(CNSNews.com) – If the U.S. Senate wants to get to the bottom of the early release of the Libyan convicted in the Lockerbie bombing, it should look beyond allegations of links to an oil deal and ask whether the prisoner was sent home to preempt an appeal that could have overturned the trial verdict, campaigners said Wednesday.
Twenty-two years after Pan Am Flight 103 was bombed over Lockerbie, Scotland, close observers of the drawn-out affair have many unanswered questions about the attack, the subsequent trial and conviction in 2001 of Abdel Baset al-Megrahi.
The Senate Foreign Affairs Committee plans a hearing next Thursday on the “circumstances surrounding” Megrahi’s release last August. The Libyan was serving a life sentence in a Scottish prison for murdering 270 people, but after contracting terminal cancer was freed “on compassionate grounds,” with Scottish officials citing medical advice that he likely had three months to live.
Megrahi remains alive almost a year later, and a group of U.S. Senators have called for answers, focused particularly on suspicions that British officials did a deal to safeguard a lucrative BP oil exploration contract in Libya.
BP acknowledges having lobbied the British government during negotiations between London and Tripoli in 2007 over a “prisoner transfer agreement” (PTA), concerned that delays in finalizing the deal could jeopardize its contract.
Scotland’s devolved government last summer rejected a Libyan request to send Megrahi home under the PTA (which would have seen him serve out his sentence in a Libyan jail) but then in late August released him on compassionate grounds, “to return to Libya to die.” (see timeline of Lockerbie affair)
Two men who have long campaigned on the issue – the father of one of the victims, and a U.N.-nominated international observer at the 84-day Lockerbie trial – called Wednesday for any new inquiry to dig deep.
Jim Swire, whose daughter died on Flight 103, wrote a letter to the chairman of the Foreign Affairs Committee, Sen. John Kerry. Hans Kochler, the Austrian academic who observed the 84-day trial, issued a statement.
Both men are among those who believe justice was not done in the trial.
In his letter, Swire said it would be wise if the inquiry looked beyond Megrahi’s release, and examined whether he should have been convicted in the first place.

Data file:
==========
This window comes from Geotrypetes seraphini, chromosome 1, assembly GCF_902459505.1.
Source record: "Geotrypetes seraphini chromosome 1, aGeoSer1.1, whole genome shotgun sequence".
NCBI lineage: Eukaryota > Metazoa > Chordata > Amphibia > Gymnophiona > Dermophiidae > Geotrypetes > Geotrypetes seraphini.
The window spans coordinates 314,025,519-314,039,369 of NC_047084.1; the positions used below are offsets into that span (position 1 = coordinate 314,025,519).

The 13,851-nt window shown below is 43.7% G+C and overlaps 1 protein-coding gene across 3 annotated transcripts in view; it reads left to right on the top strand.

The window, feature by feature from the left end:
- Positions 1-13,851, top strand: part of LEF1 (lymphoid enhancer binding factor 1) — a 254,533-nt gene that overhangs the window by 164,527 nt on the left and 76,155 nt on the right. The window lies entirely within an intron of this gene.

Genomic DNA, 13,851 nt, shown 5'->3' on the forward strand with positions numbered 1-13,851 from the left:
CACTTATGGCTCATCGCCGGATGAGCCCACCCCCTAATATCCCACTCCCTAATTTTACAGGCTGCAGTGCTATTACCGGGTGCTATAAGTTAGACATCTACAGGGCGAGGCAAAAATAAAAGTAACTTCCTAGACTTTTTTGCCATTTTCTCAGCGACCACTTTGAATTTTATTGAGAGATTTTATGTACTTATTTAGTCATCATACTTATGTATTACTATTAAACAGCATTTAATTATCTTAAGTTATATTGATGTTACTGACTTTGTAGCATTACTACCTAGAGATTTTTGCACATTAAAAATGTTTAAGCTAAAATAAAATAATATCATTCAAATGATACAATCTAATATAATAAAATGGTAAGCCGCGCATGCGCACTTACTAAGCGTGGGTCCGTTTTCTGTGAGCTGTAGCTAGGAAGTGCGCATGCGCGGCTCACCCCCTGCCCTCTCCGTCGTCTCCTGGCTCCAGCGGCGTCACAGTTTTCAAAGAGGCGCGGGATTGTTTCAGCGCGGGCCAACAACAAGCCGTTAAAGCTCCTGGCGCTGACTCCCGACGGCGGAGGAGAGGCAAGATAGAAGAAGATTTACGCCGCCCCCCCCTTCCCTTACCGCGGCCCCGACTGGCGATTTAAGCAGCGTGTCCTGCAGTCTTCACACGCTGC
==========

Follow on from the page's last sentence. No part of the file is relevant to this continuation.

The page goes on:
Kochler said the families of the Lockerbie victims deserve to know the truth, and any alleged BP role in Megrahi’s release was only one of many aspects that need investigating.
Why was the appeal dropped?
Something that has puzzled Swire, Kochler and many others was Megrahi’s abrupt decision just days before his release to abandon a second appeal against his conviction and sentence. (A first appeal failed in 2002).
The Libyan had throughout insisted he was not guilty and had for years been pushing for a second appeal. In 2007, the independent Scottish Criminal Cases Review Commission (SCCRC), which had been investigating the case since 2003, concluded that there “may have been a miscarriage of justice” and recommended that he be allowed to go ahead with the appeal.
After lengthy procedural delays, the appeal process finally got underway in mid-2009 and the case was set down for a substantive court session starting November 2.
On Aug. 12, however, Megrahi applied to the High Court in Edinburgh to drop his appeal, and on Aug. 18 the court agreed. Two days later he was freed and flew home.
Legal experts have pointed out that dropping the legal case was not a prerequisite for being released on compassionate grounds (although it would have been a requirement for a transfer under the PTA.)
“Was pressure put upon him to do so?” Swire asked in his letter to Kerry. “Maybe a proper inquiry would answer that question too.”
Kochler in his statement also raised questions about Megrahi’s decision to drop the appeal he had been fighting for for so long.
He pointed to a visit to Megrahi’s prison cell in early August by Scottish Justice Minister Kenny MacAskill, the man who was considering the prisoner’s fate.
Kochler said an investigation should look into why MacAskill had held the “unprecedented private meeting” with the convicted man and whether their discussion had related to Megrahi abandoning his appeal.